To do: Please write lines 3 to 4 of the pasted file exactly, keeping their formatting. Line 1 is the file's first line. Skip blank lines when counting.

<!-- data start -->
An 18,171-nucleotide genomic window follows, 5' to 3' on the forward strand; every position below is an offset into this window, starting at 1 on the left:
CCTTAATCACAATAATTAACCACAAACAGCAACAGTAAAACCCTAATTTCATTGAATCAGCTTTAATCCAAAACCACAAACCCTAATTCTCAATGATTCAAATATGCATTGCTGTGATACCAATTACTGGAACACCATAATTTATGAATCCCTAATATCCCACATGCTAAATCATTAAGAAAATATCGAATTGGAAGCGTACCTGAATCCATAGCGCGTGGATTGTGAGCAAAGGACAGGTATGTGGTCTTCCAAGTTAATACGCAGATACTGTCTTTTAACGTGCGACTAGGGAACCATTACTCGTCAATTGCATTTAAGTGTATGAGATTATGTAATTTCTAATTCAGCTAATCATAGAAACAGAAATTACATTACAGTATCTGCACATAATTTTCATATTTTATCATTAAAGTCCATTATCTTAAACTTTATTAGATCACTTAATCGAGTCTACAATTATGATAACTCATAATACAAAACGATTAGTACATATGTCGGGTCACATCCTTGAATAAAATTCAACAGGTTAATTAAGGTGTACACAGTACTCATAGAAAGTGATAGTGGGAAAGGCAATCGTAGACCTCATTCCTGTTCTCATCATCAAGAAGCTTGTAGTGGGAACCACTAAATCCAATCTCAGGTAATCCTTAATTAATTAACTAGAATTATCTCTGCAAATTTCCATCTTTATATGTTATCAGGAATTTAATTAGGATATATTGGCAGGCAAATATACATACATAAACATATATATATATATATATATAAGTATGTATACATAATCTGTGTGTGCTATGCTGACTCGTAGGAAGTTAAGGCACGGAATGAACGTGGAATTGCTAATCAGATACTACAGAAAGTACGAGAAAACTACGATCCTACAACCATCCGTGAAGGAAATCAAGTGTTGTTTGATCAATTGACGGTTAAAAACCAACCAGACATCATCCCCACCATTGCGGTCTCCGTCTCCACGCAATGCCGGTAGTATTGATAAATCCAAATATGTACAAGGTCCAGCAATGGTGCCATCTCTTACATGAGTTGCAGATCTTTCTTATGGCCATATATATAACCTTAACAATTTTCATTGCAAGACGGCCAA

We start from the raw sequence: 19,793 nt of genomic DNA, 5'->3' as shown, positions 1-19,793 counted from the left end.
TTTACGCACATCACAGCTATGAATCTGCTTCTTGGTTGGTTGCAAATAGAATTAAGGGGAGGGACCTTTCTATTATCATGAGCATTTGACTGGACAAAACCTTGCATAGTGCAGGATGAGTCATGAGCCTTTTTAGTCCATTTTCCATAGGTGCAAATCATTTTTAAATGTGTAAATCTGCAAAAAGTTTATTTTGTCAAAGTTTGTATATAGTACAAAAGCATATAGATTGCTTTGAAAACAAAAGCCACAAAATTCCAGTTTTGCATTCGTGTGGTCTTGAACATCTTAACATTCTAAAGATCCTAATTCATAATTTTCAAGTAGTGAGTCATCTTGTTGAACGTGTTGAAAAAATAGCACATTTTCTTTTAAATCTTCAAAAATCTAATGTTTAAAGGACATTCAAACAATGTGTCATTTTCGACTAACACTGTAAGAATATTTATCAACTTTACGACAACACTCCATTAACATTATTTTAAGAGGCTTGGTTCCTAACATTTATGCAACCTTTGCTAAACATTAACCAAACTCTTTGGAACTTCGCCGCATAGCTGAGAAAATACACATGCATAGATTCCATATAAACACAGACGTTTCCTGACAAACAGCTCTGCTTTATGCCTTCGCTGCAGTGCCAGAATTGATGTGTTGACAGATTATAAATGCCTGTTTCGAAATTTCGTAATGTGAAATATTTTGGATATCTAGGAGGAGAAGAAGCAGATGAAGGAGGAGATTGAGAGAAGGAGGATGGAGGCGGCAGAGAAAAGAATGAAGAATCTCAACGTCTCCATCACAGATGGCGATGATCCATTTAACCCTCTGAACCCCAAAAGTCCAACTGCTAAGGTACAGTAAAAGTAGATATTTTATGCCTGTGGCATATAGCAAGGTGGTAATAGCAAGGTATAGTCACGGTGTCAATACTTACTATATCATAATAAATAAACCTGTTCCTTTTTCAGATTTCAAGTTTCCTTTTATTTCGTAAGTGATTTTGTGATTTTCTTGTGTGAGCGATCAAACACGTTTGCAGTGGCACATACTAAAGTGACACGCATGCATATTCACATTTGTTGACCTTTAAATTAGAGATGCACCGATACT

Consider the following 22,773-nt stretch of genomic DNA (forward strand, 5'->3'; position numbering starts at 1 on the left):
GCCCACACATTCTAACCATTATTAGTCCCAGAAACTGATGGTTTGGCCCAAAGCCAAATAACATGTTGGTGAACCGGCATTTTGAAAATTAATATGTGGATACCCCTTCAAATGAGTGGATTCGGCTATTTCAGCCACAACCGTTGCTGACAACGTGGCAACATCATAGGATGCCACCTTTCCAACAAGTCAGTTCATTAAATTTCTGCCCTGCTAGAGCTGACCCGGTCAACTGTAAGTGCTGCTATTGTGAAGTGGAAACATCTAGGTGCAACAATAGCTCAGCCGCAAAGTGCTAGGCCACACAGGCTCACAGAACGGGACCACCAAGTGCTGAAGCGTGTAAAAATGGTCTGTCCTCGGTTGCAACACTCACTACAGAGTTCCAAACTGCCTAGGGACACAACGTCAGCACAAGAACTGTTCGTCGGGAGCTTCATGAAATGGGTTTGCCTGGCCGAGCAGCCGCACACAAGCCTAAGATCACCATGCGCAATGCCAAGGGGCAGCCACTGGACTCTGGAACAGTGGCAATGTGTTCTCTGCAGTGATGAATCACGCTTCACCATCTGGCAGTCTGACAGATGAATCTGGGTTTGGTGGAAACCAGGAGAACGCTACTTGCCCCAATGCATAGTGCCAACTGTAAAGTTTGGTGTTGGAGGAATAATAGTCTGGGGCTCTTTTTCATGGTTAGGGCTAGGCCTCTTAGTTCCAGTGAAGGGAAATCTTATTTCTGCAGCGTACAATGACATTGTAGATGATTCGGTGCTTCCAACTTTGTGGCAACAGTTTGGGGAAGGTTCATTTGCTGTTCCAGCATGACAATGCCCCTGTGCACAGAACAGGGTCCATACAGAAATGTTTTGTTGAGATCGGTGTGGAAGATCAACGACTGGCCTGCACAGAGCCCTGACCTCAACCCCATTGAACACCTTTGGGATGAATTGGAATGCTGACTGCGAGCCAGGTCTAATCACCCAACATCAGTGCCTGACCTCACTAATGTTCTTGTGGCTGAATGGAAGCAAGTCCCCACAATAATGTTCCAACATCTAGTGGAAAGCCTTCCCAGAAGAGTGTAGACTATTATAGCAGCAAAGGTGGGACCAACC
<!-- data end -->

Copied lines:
We start from the raw sequence: 19,793 nt of genomic DNA, 5'->3' as shown, positions 1-19,793 counted from the left end.
TTTACGCACATCACAGCTATGAATCTGCTTCTTGGTTGGTTGCAAATAGAATTAAGGGGAGGGACCTTTCTATTATCATGAGCATTTGACTGGACAAAACCTTGCATAGTGCAGGATGAGTCATGAGCCTTTTTAGTCCATTTTCCATAGGTGCAAATCATTTTTAAATGTGTAAATCTGCAAAAAGTTTATTTTGTCAAAGTTTGTATATAGTACAAAAGCATATAGATTGCTTTGAAAACAAAAGCCACAAAATTCCAGTTTTGCATTCGTGTGGTCTTGAACATCTTAACATTCTAAAGATCCTAATTCATAATTTTCAAGTAGTGAGTCATCTTGTTGAACGTGTTGAAAAAATAGCACATTTTCTTTTAAATCTTCAAAAATCTAATGTTTAAAGGACATTCAAACAATGTGTCATTTTCGACTAACACTGTAAGAATATTTATCAACTTTACGACAACACTCCATTAACATTATTTTAAGAGGCTTGGTTCCTAACATTTATGCAACCTTTGCTAAACATTAACCAAACTCTTTGGAACTTCGCCGCATAGCTGAGAAAATACACATGCATAGATTCCATATAAACACAGACGTTTCCTGACAAACAGCTCTGCTTTATGCCTTCGCTGCAGTGCCAGAATTGATGTGTTGACAGATTATAAATGCCTGTTTCGAAATTTCGTAATGTGAAATATTTTGGATATCTAGGAGGAGAAGAAGCAGATGAAGGAGGAGATTGAGAGAAGGAGGATGGAGGCGGCAGAGAAAAGAATGAAGAATCTCAACGTCTCCATCACAGATGGCGATGATCCATTTAACCCTCTGAACCCCAAAAGTCCAACTGCTAAGGTACAGTAAAAGTAGATATTTTATGCCTGTGGCATATAGCAAGGTGGTAATAGCAAGGTATAGTCACGGTGTCAATACTTACTATATCATAATAAATAAACCTGTTCCTTTTTCAGATTTCAAGTTTCCTTTTATTTCGTAAGTGATTTTGTGATTTTCTTGTGTGAGCGATCAAACACGTTTGCAGTGGCACATACTAAAGTGACACGCATGCATATTCACATTTGTTGACCTTTAAATTAGAGATGCACCGATACT